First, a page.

You Have to Try Hiraya Bakery’s Imaginative Pastries

A secret we can't keep to ourselves: this bakery churns out distinctly Pinoy pastries.

Hiraya Bakery’s Lemon Uraro Shortbread and Rosemary Caramel Shortbread. 


Behind Hiraya Bakery is a pair of passionate, relentlessly hardworking pastry chefs: Colette dela Cruz and Likha Babay are on a mission to promote Philippine pastries. Their dessert and flavor combos might seem unusual but they surprisingly work! Delicious examples: kamias jam-topped fudge brownies, cakes brushed with lambanog, and a chocolate-pepper-bay leaf loaf (an ode to our dear adobo). We chatted with the brains and bakers of Hiraya Bakery about their unique flavor combos, creating Pinoy pastries, and creating memorable bites:




Hiraya Bakery’s Kamias Brownies. How did Hiraya Bakery come about?


Colette: I used to work as a pastry cook in the United States, where having a seasonal menu was commonplace. On my days off, I’d work on personal kitchen projects by experimenting with the Filipino ingredients I had in my pantry. Coming back here, it just felt natural to use what was already available in the market. We got the name Hiraya because it is a beautiful old Tagalog word that means “imagination,” and in creating pastries, we love to imagine combinations of flavors that we can find from our local landscape. We look at ingredients from a Philippine perspective because we’ve been looking at desserts from a Western point-of-view for far too long.


Likha: Both of us worked in professional kitchens with all the staple Western (imported) ingredients like fresh berries and nuts. But, baking in our own kitchen in the Philippines is a different story—we felt we didn’t have much choice but to look inward and turn to harvest available in the surrounding towns. We didn’t have a concept. We just wanted to bake something and sell what we made. So. we baked using ingredients from nearby towns like lipote from Liliw, bignay from Majayjay , sampinit from Mount Cristobal in San Pablo, tablea from Nagcarlan, honey from Sariaya and coconut milk from San Pablo. It’s amazing how all these endemic and often over-looked ingredients come from the towns surrounding Mount Banahaw and the Calabarzon area. We want to be able to work with the farmers and local artisans here in Laguna by promoting their products as we use them in our pastries and hopefully, to be able to help improve their lives as we grow.


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Hiraya Bakery’s Honey Pili Spice Cake, Dalandan Cardamom Lambanog Cake, Banana-Bignay Streusel Cake, and Chocolate Black pepper Cake with Bay Leaf Ganache. What is the most interesting ingredient you’ve worked with?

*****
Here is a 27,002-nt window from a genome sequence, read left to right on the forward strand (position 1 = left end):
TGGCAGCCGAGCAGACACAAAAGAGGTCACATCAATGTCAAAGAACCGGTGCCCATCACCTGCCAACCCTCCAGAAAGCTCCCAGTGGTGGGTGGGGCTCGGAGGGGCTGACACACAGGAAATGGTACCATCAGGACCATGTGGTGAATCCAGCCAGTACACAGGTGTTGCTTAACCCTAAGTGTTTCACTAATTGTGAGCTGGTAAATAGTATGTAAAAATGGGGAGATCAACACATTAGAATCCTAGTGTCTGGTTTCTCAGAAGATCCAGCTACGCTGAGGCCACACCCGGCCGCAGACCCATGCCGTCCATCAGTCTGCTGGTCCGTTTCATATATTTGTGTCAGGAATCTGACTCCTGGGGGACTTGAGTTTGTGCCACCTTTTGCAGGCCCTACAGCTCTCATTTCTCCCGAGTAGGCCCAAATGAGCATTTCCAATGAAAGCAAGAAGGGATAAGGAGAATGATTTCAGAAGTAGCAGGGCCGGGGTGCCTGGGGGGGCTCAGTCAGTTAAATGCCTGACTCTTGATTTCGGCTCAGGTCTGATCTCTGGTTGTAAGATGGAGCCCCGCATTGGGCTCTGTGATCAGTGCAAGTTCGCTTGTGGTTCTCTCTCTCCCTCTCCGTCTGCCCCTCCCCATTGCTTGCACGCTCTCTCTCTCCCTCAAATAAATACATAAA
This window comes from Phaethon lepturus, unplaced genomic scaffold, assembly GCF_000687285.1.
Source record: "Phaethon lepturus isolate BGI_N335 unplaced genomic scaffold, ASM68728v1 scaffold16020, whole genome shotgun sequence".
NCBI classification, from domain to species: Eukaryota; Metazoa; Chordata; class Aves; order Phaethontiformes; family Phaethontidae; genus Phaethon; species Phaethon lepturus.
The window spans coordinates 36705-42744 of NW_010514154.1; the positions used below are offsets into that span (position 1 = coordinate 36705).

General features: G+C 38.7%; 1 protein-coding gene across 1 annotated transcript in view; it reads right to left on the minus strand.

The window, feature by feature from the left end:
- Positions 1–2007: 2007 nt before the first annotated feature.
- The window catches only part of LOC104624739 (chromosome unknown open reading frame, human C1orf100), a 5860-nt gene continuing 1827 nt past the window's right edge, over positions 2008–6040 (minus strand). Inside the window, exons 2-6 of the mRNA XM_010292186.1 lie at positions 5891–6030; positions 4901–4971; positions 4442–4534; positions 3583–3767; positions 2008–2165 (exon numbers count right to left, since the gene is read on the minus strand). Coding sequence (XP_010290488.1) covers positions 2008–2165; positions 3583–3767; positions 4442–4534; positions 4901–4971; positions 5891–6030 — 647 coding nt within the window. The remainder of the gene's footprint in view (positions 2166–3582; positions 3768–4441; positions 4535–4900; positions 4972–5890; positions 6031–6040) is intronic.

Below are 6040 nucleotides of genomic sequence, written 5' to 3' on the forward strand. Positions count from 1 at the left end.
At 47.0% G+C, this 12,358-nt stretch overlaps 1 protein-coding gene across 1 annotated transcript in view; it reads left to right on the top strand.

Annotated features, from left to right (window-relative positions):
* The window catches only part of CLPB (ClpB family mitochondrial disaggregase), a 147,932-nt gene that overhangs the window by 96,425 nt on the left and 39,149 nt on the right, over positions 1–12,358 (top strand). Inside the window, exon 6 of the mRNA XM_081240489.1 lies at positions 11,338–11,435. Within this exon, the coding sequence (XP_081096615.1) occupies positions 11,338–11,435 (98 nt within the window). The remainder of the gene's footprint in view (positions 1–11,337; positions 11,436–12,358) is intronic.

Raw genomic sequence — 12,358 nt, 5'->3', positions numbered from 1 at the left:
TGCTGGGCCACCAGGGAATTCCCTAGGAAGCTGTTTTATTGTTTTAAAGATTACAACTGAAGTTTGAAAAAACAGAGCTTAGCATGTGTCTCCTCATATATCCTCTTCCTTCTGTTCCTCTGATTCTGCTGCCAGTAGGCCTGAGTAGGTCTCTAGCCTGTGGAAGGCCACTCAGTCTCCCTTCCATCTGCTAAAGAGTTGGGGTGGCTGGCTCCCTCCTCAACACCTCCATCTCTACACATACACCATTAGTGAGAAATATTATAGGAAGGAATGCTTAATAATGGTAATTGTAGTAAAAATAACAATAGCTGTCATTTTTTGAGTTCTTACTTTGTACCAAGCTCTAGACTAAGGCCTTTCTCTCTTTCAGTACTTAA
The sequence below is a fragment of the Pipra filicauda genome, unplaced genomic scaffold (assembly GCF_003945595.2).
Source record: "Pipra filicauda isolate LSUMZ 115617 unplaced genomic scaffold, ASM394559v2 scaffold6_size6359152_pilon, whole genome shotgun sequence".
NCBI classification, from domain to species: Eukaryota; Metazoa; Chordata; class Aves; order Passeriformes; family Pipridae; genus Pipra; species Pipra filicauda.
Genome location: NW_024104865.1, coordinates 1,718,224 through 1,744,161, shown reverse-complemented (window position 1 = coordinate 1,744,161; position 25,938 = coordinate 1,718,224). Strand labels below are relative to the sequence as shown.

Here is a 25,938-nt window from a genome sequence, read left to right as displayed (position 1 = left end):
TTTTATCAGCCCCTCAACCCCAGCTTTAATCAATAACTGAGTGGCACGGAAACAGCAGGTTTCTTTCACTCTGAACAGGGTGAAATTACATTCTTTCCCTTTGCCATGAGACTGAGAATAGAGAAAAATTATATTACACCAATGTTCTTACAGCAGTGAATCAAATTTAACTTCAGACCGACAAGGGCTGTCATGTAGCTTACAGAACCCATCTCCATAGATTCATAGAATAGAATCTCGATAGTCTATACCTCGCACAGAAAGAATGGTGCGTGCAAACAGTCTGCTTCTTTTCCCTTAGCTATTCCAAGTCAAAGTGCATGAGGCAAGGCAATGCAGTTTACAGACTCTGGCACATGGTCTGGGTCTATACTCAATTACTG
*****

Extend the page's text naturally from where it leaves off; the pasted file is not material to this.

Colette: I’d have to say that it would have to be yuro (arrowroot flour) because of the way it behaves. I remember making uraro pinaltok (ginataang bilo-bilo) one time, and had difficulty forming it into uraro balls simply because I wasn’t familiar with how it behaved with liquid. 


Likha: Lipote. Here in the Philippines, especially in Liliw (Laguna) which is just next to my hometown of Magdalena, lipote is used in making juice and wines but never for pastries. It is endemic to the Philippines and is rich in antioxidants. We eat it here the way we do duhat. It has a texture similar to macopa but it tastes like duhat. We make it into jam and we’ve used it to make cheesecake and our banana cake. 



Hiraya Bakery’s Tablea Alfajores and Salted Dulce de Leche Alfajores. Where do you get inspiration for all your uniquely-flavored pastries?

Colette: The farmers and food producers who work hard to put food on our table—people like Mang Fred, a cacao farmer and tablea maker from Nagcarlan, Mang Noemi of Laguna who makes arrowroot flour from their farmers’ harvests,  Mr. Goyena, an agriculturist who makes fruit wines from fruits he grows his backyard, and Sariaya honey gatherers (“magbubuwag”) who brave the forests of Mount Banahaw to get wild honey from pulot-pukyutan (wild bees). These people who devote their time and energy to grow, harvest and make good ingredients from our landscape for us to use inspire me.  Listening to their stories, their victories and challenges inspire me.


Likha: As someone who’s left the kitchen for another field and return to the baking, it inspires me when I see people enjoy the pastries that I make because it means I can still handle the job, but more than that, seeing how passionate these farmers are with what they do. It inspires me to create something that can justify all the hard work they put in to produce food and not fail them. 


Hiraya Bakery is based in San Pablo, Laguna. Find them at the Katipunan Weekend Market at Estancia, Captitol Commons, and like them on Facebook for more updates. For orders and deliveries to Metro Manila, contact 0917 522 2840 or e-mail [email protected]



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